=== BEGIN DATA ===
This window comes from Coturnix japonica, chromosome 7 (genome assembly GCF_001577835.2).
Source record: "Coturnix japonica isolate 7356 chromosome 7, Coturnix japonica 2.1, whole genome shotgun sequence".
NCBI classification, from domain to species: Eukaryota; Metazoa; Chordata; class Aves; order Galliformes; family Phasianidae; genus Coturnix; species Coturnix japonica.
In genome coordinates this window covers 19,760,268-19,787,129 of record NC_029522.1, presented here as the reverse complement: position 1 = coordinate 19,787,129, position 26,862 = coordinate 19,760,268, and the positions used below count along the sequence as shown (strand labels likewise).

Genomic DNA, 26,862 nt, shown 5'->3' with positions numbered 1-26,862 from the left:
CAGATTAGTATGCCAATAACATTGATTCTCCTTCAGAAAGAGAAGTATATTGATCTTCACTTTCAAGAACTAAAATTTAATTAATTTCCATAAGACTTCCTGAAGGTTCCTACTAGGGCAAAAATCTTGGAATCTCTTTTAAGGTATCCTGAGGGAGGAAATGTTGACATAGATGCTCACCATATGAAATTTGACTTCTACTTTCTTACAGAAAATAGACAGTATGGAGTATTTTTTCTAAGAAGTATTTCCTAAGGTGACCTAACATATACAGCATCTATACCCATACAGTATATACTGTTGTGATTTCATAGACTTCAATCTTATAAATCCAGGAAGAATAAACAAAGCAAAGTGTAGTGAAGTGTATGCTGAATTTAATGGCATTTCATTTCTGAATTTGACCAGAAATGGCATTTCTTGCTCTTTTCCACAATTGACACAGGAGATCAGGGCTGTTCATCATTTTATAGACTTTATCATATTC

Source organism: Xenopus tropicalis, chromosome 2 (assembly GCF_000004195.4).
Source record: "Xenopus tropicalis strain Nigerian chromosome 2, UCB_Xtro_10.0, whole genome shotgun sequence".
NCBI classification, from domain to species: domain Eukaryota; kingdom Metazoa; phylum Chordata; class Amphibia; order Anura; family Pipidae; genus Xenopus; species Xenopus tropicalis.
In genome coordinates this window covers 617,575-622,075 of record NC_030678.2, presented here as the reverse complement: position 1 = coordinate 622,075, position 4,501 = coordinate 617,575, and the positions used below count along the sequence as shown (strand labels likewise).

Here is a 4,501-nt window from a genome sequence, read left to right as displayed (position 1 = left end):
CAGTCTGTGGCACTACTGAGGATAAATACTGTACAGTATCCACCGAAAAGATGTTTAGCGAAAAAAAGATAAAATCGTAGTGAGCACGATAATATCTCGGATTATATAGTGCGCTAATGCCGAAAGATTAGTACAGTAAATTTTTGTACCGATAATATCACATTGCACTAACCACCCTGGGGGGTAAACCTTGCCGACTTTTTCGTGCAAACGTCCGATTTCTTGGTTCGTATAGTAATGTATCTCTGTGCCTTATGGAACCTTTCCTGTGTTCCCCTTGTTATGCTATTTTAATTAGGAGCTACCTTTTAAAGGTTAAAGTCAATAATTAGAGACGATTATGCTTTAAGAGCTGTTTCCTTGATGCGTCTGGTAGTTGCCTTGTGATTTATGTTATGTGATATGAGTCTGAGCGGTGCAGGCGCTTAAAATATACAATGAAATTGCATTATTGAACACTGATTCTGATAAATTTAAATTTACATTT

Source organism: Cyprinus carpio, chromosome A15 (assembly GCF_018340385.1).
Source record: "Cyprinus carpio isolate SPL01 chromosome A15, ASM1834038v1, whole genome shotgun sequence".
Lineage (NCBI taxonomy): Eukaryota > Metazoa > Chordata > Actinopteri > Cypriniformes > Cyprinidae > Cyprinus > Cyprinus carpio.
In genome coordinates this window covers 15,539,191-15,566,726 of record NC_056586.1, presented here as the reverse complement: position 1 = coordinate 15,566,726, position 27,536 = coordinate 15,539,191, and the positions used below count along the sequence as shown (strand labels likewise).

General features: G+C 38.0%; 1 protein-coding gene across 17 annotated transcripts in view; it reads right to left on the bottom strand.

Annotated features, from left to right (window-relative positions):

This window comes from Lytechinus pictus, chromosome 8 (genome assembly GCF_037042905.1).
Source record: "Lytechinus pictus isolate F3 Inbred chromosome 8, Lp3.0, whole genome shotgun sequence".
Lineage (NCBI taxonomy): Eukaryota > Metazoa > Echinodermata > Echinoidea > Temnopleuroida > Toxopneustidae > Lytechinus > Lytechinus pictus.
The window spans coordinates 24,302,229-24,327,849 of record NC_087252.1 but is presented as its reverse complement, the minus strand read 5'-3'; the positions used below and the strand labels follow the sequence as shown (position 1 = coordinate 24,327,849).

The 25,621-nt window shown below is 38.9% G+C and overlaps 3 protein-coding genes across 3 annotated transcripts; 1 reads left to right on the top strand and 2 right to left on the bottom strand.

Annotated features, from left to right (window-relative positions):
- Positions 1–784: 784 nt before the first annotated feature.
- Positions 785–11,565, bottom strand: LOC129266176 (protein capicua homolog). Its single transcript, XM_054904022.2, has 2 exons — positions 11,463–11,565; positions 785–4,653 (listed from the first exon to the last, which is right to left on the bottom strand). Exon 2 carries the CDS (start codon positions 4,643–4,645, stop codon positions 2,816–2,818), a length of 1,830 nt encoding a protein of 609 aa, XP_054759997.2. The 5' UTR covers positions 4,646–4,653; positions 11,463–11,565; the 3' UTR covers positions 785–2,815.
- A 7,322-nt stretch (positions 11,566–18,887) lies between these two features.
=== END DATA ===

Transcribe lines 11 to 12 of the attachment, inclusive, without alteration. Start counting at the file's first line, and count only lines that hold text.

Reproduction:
Here is a 4,501-nt window from a genome sequence, read left to right as displayed (position 1 = left end):
CAGTCTGTGGCACTACTGAGGATAAATACTGTACAGTATCCACCGAAAAGATGTTTAGCGAAAAAAAGATAAAATCGTAGTGAGCACGATAATATCTCGGATTATATAGTGCGCTAATGCCGAAAGATTAGTACAGTAAATTTTTGTACCGATAATATCACATTGCACTAACCACCCTGGGGGGTAAACCTTGCCGACTTTTTCGTGCAAACGTCCGATTTCTTGGTTCGTATAGTAATGTATCTCTGTGCCTTATGGAACCTTTCCTGTGTTCCCCTTGTTATGCTATTTTAATTAGGAGCTACCTTTTAAAGGTTAAAGTCAATAATTAGAGACGATTATGCTTTAAGAGCTGTTTCCTTGATGCGTCTGGTAGTTGCCTTGTGATTTATGTTATGTGATATGAGTCTGAGCGGTGCAGGCGCTTAAAATATACAATGAAATTGCATTATTGAACACTGATTCTGATAAATTTAAATTTACATTT